Comma Before “Then”? (Helpful Examples)

“Then” is a common English adverb. It comes up a lot, and even native speakers have a hard time understanding where to put the comma when using it. This article will explain all you need to know about “then” and its comma rules.

Comma Before “Then”?

When modifying a verb, you should put a comma before “then” at the end of a sentence, e.g. “I will go, then.” You should put a comma before “then” in the middle of the sentence when “then” connects independent clauses, e.g. “If you want to go, then you should go.”

Comma Before Then

If you can’t already tell, “then” is a very versatile adverb. You can use it in all kinds of situations, meaning that commas apply to it in many different ways. There’s a lot to remember when using commas with “then,” so let’s get stuck in.

First, it’s worth knowing that The Chicago Manual of Style and The AP Stylebook agree on the comma rules here. They suggest using commas with “then” whenever it appears in a sentence, and a natural pause would appear if you said the sentence aloud.

Similarly, APA Style agrees with this comma rule. All three style guides use this rule to make it easier for English speakers to “sound-out” the comma placement. If you say a sentence aloud, you should be able to teach yourself where a comma goes.

These are the most basic ways to place a comma before “then:”

  • I will not go, then.
  • If you don’t want to be here, then maybe you should just leave.

The first shows “then” as an adverb modifying the verb “go.” It comes at the end of the sentence, meaning a comma must come before.

The second shows an “if/then” construct. Here, you can compare two elements and include a comma before “then” when introducing the “then” issue.

When to Place a Comma Before “Then”

Commas can come before “then” in many situations. It’s a versatile adverb, allowing it to be punctuated in multiple situations.

You should place a comma before “then” in the middle of a sentence when it’s part of an “if/then” clause or connecting two independent clauses. This is common, so you need to know what separates these two things.

The “if/then” clause is simple. It shows you how one thing might cause another to happen:

  • If you don’t listen to me, then you’re not going to get very far.
  • If you don’t want to see her, then you don’t have to.
  • If you had told us that sooner, then you could have avoided this drama.

You may also place a comma before “then” when connecting two independent clauses. Here’s an example of how that looks:

  • I will not go there later, then I won’t have to deal with him.

This is grammatically correct, but it’s not common. “Then” isn’t a conjunction, meaning it shouldn’t be used to connect clauses like this. It’s best to place a semi-colon before “then” rather than a comma. Both are correct, but the semi-colon makes more sense in formal writing.

You may also place a comma before “then” when it comes at the end of a sentence. This is done when it is an adverb modifying another verb.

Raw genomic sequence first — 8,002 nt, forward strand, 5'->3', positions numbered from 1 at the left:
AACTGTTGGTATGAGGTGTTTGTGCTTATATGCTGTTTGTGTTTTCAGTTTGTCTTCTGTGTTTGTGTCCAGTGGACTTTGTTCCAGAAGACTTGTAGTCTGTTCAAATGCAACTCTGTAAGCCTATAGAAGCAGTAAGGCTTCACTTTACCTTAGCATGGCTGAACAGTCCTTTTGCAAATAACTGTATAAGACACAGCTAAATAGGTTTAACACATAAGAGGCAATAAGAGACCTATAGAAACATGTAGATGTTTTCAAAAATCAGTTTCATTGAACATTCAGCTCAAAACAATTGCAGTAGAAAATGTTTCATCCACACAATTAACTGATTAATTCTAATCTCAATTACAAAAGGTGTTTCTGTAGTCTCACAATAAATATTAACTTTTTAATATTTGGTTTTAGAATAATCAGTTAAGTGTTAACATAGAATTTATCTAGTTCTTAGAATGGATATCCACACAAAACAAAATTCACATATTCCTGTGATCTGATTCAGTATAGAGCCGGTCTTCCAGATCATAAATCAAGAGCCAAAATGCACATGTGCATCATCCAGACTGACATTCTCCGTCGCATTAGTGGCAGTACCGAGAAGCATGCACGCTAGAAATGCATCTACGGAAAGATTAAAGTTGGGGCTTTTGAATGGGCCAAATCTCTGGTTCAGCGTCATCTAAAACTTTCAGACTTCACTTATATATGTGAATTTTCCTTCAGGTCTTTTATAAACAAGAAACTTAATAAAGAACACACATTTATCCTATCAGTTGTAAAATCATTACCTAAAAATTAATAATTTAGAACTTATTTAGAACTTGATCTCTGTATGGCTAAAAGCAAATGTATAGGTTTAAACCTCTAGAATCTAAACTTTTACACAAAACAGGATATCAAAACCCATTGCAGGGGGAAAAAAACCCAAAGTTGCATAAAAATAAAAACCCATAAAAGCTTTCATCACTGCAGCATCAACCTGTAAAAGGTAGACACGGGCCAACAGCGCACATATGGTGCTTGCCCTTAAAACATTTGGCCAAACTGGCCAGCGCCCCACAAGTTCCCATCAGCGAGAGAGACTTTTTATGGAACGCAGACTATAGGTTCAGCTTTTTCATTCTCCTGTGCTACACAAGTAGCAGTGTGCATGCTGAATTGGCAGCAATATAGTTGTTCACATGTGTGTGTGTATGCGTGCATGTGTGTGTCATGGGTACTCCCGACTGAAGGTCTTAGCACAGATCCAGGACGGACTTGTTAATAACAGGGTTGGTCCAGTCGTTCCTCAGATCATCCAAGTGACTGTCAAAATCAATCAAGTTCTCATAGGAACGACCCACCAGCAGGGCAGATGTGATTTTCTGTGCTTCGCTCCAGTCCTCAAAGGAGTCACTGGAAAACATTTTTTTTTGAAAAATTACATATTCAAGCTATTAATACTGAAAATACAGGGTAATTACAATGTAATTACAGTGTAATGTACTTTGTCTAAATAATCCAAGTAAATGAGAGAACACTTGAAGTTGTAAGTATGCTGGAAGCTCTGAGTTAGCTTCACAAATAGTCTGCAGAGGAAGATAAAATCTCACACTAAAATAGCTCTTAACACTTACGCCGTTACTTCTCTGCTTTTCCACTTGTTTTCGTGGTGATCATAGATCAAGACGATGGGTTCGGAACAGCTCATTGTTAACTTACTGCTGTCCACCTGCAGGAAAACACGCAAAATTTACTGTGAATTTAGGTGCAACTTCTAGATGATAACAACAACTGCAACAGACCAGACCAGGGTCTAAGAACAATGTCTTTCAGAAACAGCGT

Here are some examples:

  • I will have to see you later, then.
  • I’m not sure you know what you’re doing, then.
  • I’ll talk to him, then.

When to Use “Then” Without a Comma

You do not always need to use a comma with “then.” There are a few instances where it’s not necessary.

“Then” means “after that” as an adverb. A comma does not need to come before or after it when used to modify a modal verb or adjective. You also don’t need to place a comma around it when “then” describes the order of your actions.

Here are some quick examples showing you when a comma does not belong with “then:”

  • There was one, but then there were two.
  • I will go to the shops and then to the theatre. What do you think?
  • I could have told you that and then made it easier for you.

Comma After “Then”?

You may place a comma after “then” at the beginning of a sentence when it’s an introductory clause or adverb. This means it modifies the sentence as a whole or introduces a new clause to the reader.

Here are some examples of how it might work:

  • I could have done that for you. Then, we wouldn’t have had to worry about this.
  • I thought about my options briefly. Then, I took it upon myself to get out there.
  • You made the most of it. Then, you threw your opportunity away.

You can also place a comma after “then” in the middle of a sentence, but only when a new clause comes directly after it. If “then” is the last word of an independent clause, you may find that a comma naturally falls after it.

If you’re unsure about this, read the sentence aloud. This should help you figure out where the commas belong. Here’s what we mean:

  • I needed to be there then, but I wasn’t sure where everyone was.

What to Remember

A comma comes before “then” at the end of the sentence when modifying a verb from before. You can read the sentence aloud to test whether you need to take a brief pause. If you do, place the comma before “then.”

A comma comes after “then” when it starts a sentence. In most cases, “then” has a comma after it when it’s an introductory clause.

You may avoid commas completely if “then” describes the order of your actions. In this form, “then” modifies a modal verb that comes after it.